Cancellation of Federal backstop could eliminate growth and availability of commercial terrorism coverage, says RMS
There remain critical issues to be addressed regarding the extension of the Terrorism Risk Insurance Act (TRIA), which is due to expire on December 31, 2007.
According to Risk Management Solutions (RMS), unless these discrepancies can be resolved policyholders and the industry could lose out on crucial benefits.
The RMS U.S. Probabilistic Terrorism Model has been used to help evaluate the impacts of modifying and extending TRIA. A RAND study showed that TRIA reduces taxpayer costs for attacks that cause losses of less than $40bn. Based on the RMS model, the likelihood of exceeding this amount in a given year is just 0.2%. The large deductibles ensure that TRIA provides coverage for only the most extreme events, said RMS.
Derek Blum, vice president of emerging risk models at RMS, commented: ‘Catastrophe risk modeling plays an important role in public policy by providing unique insight into the probability of major events like the occurrence of terrorist attacks and their potential financial impact. By having this crucial information, the Federal government can evaluate different options that will help the insurance industry create a market for terrorism risk coverage.’
RMS has taken a position on various elements still to be resolved in the bills:
The Senate has proposed a seven-year extension, while the House has pushed for fifteen years. RMS believes that an extension for seven years or more is appropriate.
“Catastrophe risk modeling plays an important role in public policy by providing unique insight into the probability of major events like the occurrence of terrorist attacks and their potential financial impact.
Derek Blum, vice president of emerging risk models at RMS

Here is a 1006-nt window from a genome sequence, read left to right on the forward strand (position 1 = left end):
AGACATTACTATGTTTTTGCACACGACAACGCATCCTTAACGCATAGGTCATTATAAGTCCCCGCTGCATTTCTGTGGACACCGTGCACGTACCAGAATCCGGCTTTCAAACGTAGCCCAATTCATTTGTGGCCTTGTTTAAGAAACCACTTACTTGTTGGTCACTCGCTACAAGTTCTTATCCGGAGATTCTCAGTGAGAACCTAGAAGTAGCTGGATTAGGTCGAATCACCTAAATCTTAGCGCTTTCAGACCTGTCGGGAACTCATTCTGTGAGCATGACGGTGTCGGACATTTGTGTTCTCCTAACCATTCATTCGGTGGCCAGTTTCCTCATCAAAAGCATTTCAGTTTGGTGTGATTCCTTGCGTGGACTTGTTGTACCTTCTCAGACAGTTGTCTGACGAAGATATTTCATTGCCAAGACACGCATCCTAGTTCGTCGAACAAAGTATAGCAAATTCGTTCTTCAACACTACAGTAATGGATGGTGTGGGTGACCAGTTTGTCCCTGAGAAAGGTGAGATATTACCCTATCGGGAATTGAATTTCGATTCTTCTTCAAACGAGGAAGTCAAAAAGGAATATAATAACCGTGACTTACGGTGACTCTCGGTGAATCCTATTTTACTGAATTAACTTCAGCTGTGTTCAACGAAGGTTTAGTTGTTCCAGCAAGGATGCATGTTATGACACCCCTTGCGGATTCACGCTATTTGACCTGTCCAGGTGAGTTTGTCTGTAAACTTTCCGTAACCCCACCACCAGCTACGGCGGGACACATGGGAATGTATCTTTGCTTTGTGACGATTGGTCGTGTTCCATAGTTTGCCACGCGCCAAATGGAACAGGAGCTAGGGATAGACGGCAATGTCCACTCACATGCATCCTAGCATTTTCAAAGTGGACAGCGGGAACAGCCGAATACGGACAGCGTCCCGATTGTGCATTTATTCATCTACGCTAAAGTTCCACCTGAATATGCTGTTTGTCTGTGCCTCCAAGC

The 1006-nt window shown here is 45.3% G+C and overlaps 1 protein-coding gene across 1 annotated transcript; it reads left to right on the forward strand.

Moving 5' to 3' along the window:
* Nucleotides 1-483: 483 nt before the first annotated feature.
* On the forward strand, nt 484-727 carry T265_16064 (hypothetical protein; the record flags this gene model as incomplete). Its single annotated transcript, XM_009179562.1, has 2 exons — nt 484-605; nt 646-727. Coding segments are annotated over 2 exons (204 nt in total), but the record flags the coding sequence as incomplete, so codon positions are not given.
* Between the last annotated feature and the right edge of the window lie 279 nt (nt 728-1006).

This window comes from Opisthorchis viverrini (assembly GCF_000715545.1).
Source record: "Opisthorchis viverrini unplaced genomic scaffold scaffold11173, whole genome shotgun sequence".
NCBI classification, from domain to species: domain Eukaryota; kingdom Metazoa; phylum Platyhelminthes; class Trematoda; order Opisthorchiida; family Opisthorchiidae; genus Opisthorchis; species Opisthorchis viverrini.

Coverage for CBRN Attacks - The House bill mandates that coverage for chemical, biological, radiological, or nuclear (CBRN) attacks should be made available. However, RMS believes an insurance market covering losses from CBRN attacks is unlikely to develop independently.
Annual Program Cap - Both the House and Senate have proposed a hard cap on the annual amount covered by TRIA. RMS thinks that hardening this cap will remove the ambiguity about how excess losses are covered and will encourage industry participation.
Domestic Terrorism - TRIA currently excludes losses from domestic terrorist attacks, which could create complications if the source of a terrorist attack cannot be clearly defined. The House and Senate would like to eliminate this exclusion going forward. RMS estimates that including domestic terrorism would only minimally increase the assumed risk while greatly simplifying the terms of TRIA coverage.
Group Life Insurance – RMS said terrorism is not one of the largest threats to life insurers, so it is not vital that TRIA provide coverage to this market.
RMS added that the growth and availability of terrorism coverage will only continue with assurance that the Federal government will support this process in the medium-term by guaranteeing TRIA for a number of years.
Blum concluded: ‘TRIA has provided protection to policyholders by ensuring a viable commercial insurance market for terrorism coverage. We have started to see a stand-alone market develop, which may signal the entrance of new capital into the industry. The economic impacts of TRIA are also evident in the strength of real estate development and commercial lending in higher-risk areas like New York and Chicago, as well as general availability of commercial terrorism insurance.’